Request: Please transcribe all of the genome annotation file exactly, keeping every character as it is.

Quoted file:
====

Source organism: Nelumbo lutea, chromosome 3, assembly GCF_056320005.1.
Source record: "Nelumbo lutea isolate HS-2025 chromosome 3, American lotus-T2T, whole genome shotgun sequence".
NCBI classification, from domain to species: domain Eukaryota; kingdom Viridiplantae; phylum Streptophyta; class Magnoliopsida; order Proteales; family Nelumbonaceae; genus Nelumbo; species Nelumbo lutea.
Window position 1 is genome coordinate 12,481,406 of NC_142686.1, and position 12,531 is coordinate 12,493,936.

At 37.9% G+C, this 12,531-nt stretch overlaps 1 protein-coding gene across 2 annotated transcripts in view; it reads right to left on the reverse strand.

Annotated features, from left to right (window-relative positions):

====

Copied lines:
Source organism: Nelumbo lutea, chromosome 3, assembly GCF_056320005.1.
Source record: "Nelumbo lutea isolate HS-2025 chromosome 3, American lotus-T2T, whole genome shotgun sequence".
NCBI classification, from domain to species: domain Eukaryota; kingdom Viridiplantae; phylum Streptophyta; class Magnoliopsida; order Proteales; family Nelumbonaceae; genus Nelumbo; species Nelumbo lutea.
Window position 1 is genome coordinate 12,481,406 of NC_142686.1, and position 12,531 is coordinate 12,493,936.

At 37.9% G+C, this 12,531-nt stretch overlaps 1 protein-coding gene across 2 annotated transcripts in view; it reads right to left on the reverse strand.

Annotated features, from left to right (window-relative positions):